Institution: University of North Carolina, Chapel Hill
Founded in 1889
Interesting Facts: The Order of Gimghoul has its headquarters on campus in a castle that was allegedly built where Peter Dromgoole vanished in 1833. According to legend, Dromgoole engaged in a duel over a girl he was interested in, lost, and left his blood on a rock that is currently situated next to the castle’s gate.
The name was changed from the Order of Dromgoole to Gimghoul because it sounded eerie and sinister. The culture of the society is based on chivalric and Arthurian ideals. Little is currently known about the members’ backgrounds, selection processes, and job duties.
Funded in 1883
Members of note include Rogers Morton, Charles Edward Ives, and William Wrigley Jr.
Interesting Facts: A number of junior guys rejected from Skull and Bones or the aforementioned created Wolf’s Head to complete Yale’s “big three” together with Scroll and Key. The penultimate all male Yale society, Wolf’s Head, admitted women in 1992. The largest of the university’s secret societies is housed in the society’s “tomb,” known as “The Hall.” It is said that the building’s Olympic-sized swimming pool causes the water bill to be higher than all of New Haven’s First Ward combined.
The Stewards Society
Founded in 1903 (rumored)
Important participants: Manny Miranda
Interesting facts: The Society of Stewards was founded by a group of people who were concerned that Georgetown was losing sight of the Jesuit ideals on which the school was founded. The student newspaper in 1988 revealed the society, which had been kept a secret up until that point, sparking outrage across campus.
The Stewards experienced internal turmoil after it, which led to a breakup. In the 1990s, the original Society of Stewards finally went extinct. The Second Society of Stewards, which split off from the first society, is still in existence today.
The Order of the Bull’s Blood
Founded in 1834
Members of note include Milton Friedman, Louis Freeh, and Garret A. Hobart.
Interesting facts: Informative details Many people don’t think the Order of the Bull’s Blood really exists because of how hidden it is. Others contend that although the organization actually exists, it has invented its past in an effort to resemble the Ivy League societies. To perpetuate the long-standing rivalry that once existed between Princeton University and Rutgers, a number of pranks have been played on the campus of Princeton University. Restoring the yearly football match between Rutgers and Princeton is apparently one of the order’s priorities.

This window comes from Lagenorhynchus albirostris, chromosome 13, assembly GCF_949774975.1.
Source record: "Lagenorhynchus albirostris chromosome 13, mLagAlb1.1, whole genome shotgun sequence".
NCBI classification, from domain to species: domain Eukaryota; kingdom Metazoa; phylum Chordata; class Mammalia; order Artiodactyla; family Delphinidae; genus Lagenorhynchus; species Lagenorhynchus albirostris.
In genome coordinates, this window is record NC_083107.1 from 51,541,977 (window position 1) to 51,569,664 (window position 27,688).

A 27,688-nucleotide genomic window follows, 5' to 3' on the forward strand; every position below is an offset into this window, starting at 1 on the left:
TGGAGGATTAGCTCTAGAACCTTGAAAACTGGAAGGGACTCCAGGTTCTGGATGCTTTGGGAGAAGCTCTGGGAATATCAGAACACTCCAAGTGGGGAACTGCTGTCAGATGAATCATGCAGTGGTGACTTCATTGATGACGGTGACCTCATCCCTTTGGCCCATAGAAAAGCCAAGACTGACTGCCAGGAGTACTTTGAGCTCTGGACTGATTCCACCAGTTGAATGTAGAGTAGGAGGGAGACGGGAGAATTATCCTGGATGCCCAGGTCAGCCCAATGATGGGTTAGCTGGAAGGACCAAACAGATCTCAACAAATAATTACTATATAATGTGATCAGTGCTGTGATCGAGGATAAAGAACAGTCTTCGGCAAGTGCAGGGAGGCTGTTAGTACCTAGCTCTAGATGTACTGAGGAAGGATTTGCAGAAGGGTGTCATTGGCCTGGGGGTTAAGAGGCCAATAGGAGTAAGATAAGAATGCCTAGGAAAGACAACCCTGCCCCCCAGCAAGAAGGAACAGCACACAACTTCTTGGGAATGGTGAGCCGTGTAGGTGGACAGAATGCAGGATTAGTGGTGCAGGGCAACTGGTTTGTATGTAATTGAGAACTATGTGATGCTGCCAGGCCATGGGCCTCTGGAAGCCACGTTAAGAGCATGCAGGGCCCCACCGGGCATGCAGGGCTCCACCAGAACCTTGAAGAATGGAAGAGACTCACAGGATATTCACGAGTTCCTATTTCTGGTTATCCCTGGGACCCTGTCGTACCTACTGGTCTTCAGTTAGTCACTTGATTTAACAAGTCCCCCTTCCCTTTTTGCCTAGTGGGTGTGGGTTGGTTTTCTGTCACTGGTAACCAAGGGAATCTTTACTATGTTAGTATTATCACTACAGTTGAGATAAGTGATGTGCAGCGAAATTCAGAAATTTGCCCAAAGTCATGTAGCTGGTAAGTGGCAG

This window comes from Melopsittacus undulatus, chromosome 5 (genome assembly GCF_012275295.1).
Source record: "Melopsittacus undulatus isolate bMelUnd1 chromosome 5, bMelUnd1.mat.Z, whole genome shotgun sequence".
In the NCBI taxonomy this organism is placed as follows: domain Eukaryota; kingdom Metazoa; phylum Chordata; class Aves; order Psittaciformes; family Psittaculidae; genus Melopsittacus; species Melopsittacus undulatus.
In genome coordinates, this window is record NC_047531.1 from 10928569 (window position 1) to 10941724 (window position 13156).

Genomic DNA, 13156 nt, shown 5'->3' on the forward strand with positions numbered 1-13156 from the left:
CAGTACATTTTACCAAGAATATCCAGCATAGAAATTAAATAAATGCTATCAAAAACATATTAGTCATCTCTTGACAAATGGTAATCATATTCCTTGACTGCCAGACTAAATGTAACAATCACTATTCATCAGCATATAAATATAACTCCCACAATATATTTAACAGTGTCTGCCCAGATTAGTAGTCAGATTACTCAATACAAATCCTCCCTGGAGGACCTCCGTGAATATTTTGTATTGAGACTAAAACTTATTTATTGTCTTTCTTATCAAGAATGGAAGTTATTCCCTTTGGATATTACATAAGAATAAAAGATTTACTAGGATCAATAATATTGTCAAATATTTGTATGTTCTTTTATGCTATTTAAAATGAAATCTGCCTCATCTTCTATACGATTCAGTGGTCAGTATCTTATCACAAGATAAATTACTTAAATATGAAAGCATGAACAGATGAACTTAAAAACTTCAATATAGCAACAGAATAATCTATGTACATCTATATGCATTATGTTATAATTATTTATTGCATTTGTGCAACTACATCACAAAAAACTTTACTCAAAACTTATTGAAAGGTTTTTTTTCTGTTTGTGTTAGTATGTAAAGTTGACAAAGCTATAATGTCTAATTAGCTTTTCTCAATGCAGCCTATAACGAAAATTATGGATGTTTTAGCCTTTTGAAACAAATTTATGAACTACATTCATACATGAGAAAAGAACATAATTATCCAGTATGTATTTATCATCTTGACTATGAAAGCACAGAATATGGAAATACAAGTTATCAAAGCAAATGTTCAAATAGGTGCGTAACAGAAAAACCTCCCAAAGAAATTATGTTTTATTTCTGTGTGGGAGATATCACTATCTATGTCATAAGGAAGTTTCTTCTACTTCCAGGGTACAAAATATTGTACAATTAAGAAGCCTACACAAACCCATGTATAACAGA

Secret societies in history
The secret societies in history have thrived and included royalty and the Founding Fathers in their membership. Here are the real stories behind history’s most exclusive secret societies:
The Templar Knights
During the Crusades, the Knights Templar was a group of warriors committed to defending Christian travelers to the Holy Land. Hugues de Payens, a French knight, founded the Poor Fellow-Soldiers of Christ and the Temple of Solomon, or the Knights Templar, in 1118. Members of the organization, which had its headquarters on the Temple Mount in Jerusalem, vowed to live chaste, submissive, and poor lives, abstaining from drinking wine and using foul language.
13 of the 39 signatories of the U.S. Constitution were Freemasons, making them a significant figure in American history. Members of the fraternal order included founding fathers like George Washington, James Monroe, Benjamin Franklin, John Hancock, and Paul Revere. Who are the Freemasons, though?
On May 1, 1776, Adam Weishaupt, a professor, established the Illuminati in Bavaria. Weishaupt aspired to displace established religion in favor of a new kind of “illumination” through reason because he was resentful of the dominance of the traditional Catholic Church and the Bavarian monarchy.
He was also influenced by the Enlightenment’s growth throughout Europe, the Mysteries of the Seven Sages of Memphis, the Kabbalah, and Freemasonry. He was a former member of the Jesuit Order. He made significant inroads into masonic lodges in an attempt to enlist some of Europe’s most powerful and wealthy individuals, particularly from the latter group.
Skull & Bones
A covert organization known as the Order of Skull and Bones was established in 1832 at Yale University in New Haven, Connecticut. William Huntington Russell was inspired by an occult club he had visited in Germany when he founded Skull and Bones.
Alphonso Taft, the future Secretary of War under President Grant and the father of President William Howard Taft, was a co-founder of the group and would later join Skull and Bones. Many presidents and current power brokers are on Bonesman’s notable list.
The Hotel de Bilderberg in the Netherlands hosted the first Bilderberg Meeting in 1954, giving the group its name. Prince Bernhard of the Netherlands set up the meeting of powerful leaders from North America and Europe because he was worried about the rise of anti-American feelings in Europe.